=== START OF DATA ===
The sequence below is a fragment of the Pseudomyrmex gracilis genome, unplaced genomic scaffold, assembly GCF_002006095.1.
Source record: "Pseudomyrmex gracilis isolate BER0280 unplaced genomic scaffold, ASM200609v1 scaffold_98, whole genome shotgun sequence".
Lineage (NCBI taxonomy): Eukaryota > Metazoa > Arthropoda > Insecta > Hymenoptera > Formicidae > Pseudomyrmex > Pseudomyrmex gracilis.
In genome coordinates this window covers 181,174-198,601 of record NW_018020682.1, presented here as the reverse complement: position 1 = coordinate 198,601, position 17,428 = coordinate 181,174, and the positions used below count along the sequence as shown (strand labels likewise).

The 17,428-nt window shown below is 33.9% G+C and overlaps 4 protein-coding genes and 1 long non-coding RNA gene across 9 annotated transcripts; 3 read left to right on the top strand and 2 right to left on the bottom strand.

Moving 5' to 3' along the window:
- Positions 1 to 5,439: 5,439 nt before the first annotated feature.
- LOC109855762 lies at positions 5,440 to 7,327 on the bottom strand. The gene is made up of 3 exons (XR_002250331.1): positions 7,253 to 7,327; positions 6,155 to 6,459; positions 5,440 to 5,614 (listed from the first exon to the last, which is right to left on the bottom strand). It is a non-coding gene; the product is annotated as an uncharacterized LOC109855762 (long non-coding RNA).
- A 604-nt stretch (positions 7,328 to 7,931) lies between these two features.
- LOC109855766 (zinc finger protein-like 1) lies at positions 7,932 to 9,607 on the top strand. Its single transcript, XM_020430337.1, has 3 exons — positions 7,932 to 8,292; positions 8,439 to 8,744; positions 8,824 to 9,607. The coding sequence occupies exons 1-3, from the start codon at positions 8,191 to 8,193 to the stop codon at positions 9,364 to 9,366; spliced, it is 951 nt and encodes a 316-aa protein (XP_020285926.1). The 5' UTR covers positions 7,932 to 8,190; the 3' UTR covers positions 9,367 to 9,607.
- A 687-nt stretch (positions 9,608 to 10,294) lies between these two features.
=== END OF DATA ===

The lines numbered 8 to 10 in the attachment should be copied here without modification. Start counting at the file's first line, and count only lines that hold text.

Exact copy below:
- LOC109855762 lies at positions 5,440 to 7,327 on the bottom strand. The gene is made up of 3 exons (XR_002250331.1): positions 7,253 to 7,327; positions 6,155 to 6,459; positions 5,440 to 5,614 (listed from the first exon to the last, which is right to left on the bottom strand). It is a non-coding gene; the product is annotated as an uncharacterized LOC109855762 (long non-coding RNA).
- A 604-nt stretch (positions 7,328 to 7,931) lies between these two features.
- LOC109855766 (zinc finger protein-like 1) lies at positions 7,932 to 9,607 on the top strand. Its single transcript, XM_020430337.1, has 3 exons — positions 7,932 to 8,292; positions 8,439 to 8,744; positions 8,824 to 9,607. The coding sequence occupies exons 1-3, from the start codon at positions 8,191 to 8,193 to the stop codon at positions 9,364 to 9,366; spliced, it is 951 nt and encodes a 316-aa protein (XP_020285926.1). The 5' UTR covers positions 7,932 to 8,190; the 3' UTR covers positions 9,367 to 9,607.